Leverage Drought Sends Deal Volume Lower

“It’s like we’re playing Twister in the dark here,” said one general partner, trying to describe rapidly deteriorating market conditions.

As of press time, U.S. firms had consummated a total of 636 control-stake deals through the end of the third quarter, a 24.0 percent drop compared to the 837 buyouts closed over the same period in 2007, according to data from Thomson Reuters, publisher of Buyouts. During the third quarter, U.S. firms closed 196 control-stake deals, an 8.4 percent quarter-over-quarter decrease from the 214 deals closed in Q2 2008, and a 22.2 percent drop compared to the 252 completed deals made in Q3 2007.

The third quarter saw no evidence of a return of the mega-deals that thrived before the credit crunch began last summer. Only nine deals broke the $1 billion barrier in the past three months. All told, the 49 deals last quarter with disclosed values totaled about $52.3 billion, a sharp increase from the $11.2 billion that closed in Q2 2008, but it’s a figure that comes with a major caveat. A single deal, the $25.9 billion take-private of Clear Channel Communications Inc. by Bain Capital and Thomas H. Lee, accounted for more than half of the disclosed deal value for the quarter. Conceived in Nov. 2006, the 11-figure deal represents a relic of a bygone era.

Avista Capital and Nordic Capital closed the third quarter’s second-largest deal with the $4.1 billion LBO of health care product maker ConvaTec from Bristol-Myers Squibb Co. (NYSE:BMY). Next up was the $3.1 billion buyout of German building materials concern Xella International, acquired by GS Capital Partners and PAI Partners, followed by The Carlyle Group’s $2.5 billion carve-out of Booz-Allen Hamilton’s government contracting business. In all three cases, the sponsors used equity to pick up 50 percent (49 percent in Carlyle Group’s case) of the total takeout price, according to Reuters Loan Pricing Corp.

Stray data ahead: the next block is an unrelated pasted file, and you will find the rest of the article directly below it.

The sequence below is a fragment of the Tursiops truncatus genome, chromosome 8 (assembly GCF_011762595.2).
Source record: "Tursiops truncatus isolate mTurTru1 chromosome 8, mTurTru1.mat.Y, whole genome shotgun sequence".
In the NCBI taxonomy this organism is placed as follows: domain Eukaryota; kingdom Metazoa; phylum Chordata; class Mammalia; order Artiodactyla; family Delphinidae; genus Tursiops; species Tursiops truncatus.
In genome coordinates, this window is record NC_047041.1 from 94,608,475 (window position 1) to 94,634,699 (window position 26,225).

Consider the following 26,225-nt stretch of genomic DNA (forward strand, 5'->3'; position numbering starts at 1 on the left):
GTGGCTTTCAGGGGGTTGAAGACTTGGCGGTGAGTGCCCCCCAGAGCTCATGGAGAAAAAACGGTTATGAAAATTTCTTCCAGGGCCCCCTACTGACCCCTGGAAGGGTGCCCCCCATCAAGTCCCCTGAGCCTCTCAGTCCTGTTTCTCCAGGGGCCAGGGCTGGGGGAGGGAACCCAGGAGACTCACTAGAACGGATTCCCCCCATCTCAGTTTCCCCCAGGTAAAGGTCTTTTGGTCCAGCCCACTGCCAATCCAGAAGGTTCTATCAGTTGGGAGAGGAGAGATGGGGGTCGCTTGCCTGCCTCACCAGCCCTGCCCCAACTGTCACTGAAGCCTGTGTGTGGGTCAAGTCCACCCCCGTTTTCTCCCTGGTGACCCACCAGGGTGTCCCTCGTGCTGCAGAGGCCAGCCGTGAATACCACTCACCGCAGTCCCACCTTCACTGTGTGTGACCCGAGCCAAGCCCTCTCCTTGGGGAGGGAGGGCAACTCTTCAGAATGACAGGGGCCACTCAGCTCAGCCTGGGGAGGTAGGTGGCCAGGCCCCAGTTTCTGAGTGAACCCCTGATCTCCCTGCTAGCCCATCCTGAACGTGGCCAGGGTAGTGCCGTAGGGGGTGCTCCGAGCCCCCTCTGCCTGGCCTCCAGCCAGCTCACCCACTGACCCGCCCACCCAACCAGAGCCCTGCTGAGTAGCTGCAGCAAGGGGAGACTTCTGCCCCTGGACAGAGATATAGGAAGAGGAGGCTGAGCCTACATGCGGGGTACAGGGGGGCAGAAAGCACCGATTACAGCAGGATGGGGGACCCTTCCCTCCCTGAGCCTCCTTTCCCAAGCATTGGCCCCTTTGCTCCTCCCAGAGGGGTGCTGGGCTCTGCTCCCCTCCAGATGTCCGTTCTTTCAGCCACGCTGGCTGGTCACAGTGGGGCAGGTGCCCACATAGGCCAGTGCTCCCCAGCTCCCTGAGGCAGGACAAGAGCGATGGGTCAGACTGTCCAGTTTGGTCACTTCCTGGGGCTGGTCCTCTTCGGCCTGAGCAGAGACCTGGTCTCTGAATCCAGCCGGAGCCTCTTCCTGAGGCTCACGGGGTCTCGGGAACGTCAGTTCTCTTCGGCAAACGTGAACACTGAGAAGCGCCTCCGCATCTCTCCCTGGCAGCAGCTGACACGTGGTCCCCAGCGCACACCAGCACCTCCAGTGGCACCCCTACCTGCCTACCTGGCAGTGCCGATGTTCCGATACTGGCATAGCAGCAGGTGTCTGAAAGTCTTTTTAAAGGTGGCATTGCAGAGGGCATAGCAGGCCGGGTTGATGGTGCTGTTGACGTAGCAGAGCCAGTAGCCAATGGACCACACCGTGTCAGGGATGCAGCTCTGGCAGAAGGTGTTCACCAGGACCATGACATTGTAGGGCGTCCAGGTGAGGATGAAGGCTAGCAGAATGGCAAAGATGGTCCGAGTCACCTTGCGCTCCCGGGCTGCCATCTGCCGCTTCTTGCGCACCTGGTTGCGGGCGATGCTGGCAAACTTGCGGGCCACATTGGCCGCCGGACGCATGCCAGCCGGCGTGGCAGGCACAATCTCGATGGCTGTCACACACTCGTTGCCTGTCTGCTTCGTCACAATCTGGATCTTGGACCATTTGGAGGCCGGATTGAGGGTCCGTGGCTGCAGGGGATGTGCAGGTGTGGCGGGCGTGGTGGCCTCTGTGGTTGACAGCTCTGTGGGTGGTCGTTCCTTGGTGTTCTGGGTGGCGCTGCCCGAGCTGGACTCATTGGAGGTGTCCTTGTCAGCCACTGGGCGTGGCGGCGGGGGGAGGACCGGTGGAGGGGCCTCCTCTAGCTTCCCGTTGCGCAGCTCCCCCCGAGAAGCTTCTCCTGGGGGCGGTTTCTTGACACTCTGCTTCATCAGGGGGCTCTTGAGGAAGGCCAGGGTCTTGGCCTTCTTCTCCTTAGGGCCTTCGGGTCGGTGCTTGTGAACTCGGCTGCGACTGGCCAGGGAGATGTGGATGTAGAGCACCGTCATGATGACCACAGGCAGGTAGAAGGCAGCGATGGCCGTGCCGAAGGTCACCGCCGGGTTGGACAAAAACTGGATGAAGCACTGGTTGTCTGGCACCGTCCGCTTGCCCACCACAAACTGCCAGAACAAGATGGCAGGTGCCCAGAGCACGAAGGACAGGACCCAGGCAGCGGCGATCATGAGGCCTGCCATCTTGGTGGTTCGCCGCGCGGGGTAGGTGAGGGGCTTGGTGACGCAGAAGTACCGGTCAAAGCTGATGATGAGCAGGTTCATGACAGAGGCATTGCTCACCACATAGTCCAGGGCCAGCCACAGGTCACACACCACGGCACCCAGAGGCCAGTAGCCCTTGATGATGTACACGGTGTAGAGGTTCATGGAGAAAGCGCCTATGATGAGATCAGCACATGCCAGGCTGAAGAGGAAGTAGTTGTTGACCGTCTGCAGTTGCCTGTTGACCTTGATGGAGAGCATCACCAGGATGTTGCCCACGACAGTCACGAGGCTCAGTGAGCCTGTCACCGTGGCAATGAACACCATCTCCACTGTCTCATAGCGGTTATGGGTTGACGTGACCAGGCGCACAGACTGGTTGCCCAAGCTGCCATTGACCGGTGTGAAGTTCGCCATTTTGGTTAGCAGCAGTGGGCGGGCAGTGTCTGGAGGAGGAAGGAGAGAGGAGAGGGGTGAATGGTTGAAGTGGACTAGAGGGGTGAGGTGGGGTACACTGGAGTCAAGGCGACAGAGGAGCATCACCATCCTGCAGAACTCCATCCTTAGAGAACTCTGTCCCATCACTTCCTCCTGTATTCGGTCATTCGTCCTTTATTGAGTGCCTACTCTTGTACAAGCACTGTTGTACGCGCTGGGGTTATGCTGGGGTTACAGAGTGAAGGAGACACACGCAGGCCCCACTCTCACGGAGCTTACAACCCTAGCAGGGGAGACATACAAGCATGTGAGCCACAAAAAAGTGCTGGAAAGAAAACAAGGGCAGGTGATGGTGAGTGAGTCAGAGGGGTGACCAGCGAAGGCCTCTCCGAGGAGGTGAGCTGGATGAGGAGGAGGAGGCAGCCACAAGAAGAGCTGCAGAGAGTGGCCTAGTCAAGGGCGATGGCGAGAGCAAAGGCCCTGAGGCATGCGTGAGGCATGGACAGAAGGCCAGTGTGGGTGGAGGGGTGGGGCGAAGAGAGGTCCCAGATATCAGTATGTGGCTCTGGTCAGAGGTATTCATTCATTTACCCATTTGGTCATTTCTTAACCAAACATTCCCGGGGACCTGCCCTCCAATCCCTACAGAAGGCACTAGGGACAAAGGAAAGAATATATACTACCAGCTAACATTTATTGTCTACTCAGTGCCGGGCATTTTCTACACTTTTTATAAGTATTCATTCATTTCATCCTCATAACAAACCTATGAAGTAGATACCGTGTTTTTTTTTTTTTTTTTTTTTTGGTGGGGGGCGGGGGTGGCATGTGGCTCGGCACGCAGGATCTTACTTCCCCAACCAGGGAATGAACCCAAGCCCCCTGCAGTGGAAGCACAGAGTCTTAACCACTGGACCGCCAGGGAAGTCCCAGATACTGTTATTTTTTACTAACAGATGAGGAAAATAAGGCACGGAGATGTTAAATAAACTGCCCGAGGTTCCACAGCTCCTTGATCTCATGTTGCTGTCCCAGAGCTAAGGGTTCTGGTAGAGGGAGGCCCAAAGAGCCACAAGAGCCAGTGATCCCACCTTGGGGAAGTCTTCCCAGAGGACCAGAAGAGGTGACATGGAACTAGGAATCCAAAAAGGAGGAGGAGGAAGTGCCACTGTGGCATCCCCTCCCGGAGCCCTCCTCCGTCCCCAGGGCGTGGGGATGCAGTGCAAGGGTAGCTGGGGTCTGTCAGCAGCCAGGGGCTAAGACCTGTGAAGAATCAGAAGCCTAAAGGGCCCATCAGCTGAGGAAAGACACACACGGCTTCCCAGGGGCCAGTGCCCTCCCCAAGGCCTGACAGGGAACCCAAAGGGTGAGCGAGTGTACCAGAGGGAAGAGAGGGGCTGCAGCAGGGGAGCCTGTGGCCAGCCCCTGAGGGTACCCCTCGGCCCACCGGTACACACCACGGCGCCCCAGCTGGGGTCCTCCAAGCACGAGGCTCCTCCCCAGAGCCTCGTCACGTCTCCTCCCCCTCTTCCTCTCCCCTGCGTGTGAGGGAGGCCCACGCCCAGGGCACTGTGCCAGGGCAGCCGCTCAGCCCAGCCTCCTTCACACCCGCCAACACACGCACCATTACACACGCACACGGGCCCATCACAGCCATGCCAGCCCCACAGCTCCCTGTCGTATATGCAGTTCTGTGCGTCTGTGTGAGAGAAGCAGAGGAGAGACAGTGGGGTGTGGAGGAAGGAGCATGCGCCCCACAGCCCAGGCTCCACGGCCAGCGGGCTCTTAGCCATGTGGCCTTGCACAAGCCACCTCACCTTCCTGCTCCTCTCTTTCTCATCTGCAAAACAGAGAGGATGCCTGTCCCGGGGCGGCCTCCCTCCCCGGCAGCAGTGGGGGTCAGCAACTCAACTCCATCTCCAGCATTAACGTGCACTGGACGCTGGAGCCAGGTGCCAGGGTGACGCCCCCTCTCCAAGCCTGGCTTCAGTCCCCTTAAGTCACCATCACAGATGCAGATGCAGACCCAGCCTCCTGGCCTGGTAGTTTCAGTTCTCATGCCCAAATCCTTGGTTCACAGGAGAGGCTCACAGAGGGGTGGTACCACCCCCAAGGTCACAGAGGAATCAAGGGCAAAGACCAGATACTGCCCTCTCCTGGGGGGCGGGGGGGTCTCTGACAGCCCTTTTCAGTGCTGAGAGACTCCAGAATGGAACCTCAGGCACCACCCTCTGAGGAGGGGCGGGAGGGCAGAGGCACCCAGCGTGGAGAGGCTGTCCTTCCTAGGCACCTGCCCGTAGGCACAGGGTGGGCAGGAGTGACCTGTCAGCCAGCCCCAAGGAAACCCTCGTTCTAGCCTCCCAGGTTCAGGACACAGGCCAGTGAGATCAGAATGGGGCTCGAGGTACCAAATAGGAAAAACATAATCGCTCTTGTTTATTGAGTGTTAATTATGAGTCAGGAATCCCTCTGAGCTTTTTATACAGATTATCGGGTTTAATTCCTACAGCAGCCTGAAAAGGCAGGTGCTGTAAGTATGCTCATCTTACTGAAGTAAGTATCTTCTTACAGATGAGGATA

High-tech, industrials, and consumer products & services—in that order—proved the most popular sectors of the quarter, accounting for 97 deals, or 49.5 percent, of the total (see chart on page TK for more details). That’s relatively consistent with Q2 2008, when the same three industries topped the charts, albeit in a different order, accounting for 104 deals, or 48.4 percent of the total.

In terms of deal activity, middle-market firms, still able to obtain adequate financing compared to their mega-market brethren, took the lead for the most part over the past three months. The perennially busy Riverside Co. led the charge with eight closed deals in the quarter, followed by Carlyle Group (admittedly not a mid-market firm) with seven deals and Advent International, Audax Group and Marwit Capital, each with six closed acquisitions between the beginning of July and the end of September.